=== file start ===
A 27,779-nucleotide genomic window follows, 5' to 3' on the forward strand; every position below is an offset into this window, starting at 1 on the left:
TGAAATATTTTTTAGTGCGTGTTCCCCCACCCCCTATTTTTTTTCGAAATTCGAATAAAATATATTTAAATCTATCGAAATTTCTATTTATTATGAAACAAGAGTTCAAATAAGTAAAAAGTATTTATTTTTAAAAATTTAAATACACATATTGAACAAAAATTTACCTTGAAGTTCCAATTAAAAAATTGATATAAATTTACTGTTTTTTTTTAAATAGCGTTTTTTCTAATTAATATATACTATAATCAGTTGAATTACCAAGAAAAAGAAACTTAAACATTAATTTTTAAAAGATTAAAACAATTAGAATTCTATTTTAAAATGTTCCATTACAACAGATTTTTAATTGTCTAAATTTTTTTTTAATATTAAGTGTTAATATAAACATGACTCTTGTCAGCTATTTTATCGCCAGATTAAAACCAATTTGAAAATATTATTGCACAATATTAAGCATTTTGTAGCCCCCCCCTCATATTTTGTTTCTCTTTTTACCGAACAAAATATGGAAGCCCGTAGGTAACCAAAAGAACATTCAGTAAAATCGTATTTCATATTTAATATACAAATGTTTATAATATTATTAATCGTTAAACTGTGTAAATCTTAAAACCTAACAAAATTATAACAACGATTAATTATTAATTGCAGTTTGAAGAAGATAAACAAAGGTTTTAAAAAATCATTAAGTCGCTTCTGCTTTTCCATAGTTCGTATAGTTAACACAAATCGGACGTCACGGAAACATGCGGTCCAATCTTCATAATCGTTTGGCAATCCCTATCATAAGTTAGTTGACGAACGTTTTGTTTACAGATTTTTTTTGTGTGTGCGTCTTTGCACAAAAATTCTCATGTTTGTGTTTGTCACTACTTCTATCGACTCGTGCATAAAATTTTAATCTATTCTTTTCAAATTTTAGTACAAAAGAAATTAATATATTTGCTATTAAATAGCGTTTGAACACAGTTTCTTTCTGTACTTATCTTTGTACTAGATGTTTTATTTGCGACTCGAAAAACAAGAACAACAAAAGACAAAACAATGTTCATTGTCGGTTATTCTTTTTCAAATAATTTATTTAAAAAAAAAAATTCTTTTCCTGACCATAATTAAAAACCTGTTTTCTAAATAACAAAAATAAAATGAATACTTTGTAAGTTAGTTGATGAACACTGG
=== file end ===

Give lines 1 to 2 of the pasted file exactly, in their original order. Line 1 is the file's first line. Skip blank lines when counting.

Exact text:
A 27,779-nucleotide genomic window follows, 5' to 3' on the forward strand; every position below is an offset into this window, starting at 1 on the left:
TGAAATATTTTTTAGTGCGTGTTCCCCCACCCCCTATTTTTTTTCGAAATTCGAATAAAATATATTTAAATCTATCGAAATTTCTATTTATTATGAAACAAGAGTTCAAATAAGTAAAAAGTATTTATTTTTAAAAATTTAAATACACATATTGAACAAAAATTTACCTTGAAGTTCCAATTAAAAAATTGATATAAATTTACTGTTTTTTTTTAAATAGCGTTTTTTCTAATTAATATATACTATAATCAGTTGAATTACCAAGAAAAAGAAACTTAAACATTAATTTTTAAAAGATTAAAACAATTAGAATTCTATTTTAAAATGTTCCATTACAACAGATTTTTAATTGTCTAAATTTTTTTTTAATATTAAGTGTTAATATAAACATGACTCTTGTCAGCTATTTTATCGCCAGATTAAAACCAATTTGAAAATATTATTGCACAATATTAAGCATTTTGTAGCCCCCCCCTCATATTTTGTTTCTCTTTTTACCGAACAAAATATGGAAGCCCGTAGGTAACCAAAAGAACATTCAGTAAAATCGTATTTCATATTTAATATACAAATGTTTATAATATTATTAATCGTTAAACTGTGTAAATCTTAAAACCTAACAAAATTATAACAACGATTAATTATTAATTGCAGTTTGAAGAAGATAAACAAAGGTTTTAAAAAATCATTAAGTCGCTTCTGCTTTTCCATAGTTCGTATAGTTAACACAAATCGGACGTCACGGAAACATGCGGTCCAATCTTCATAATCGTTTGGCAATCCCTATCATAAGTTAGTTGACGAACGTTTTGTTTACAGATTTTTTTTGTGTGTGCGTCTTTGCACAAAAATTCTCATGTTTGTGTTTGTCACTACTTCTATCGACTCGTGCATAAAATTTTAATCTATTCTTTTCAAATTTTAGTACAAAAGAAATTAATATATTTGCTATTAAATAGCGTTTGAACACAGTTTCTTTCTGTACTTATCTTTGTACTAGATGTTTTATTTGCGACTCGAAAAACAAGAACAACAAAAGACAAAACAATGTTCATTGTCGGTTATTCTTTTTCAAATAATTTATTTAAAAAAAAAAATTCTTTTCCTGACCATAATTAAAAACCTGTTTTCTAAATAACAAAAATAAAATGAATACTTTGTAAGTTAGTTGATGAACACTGG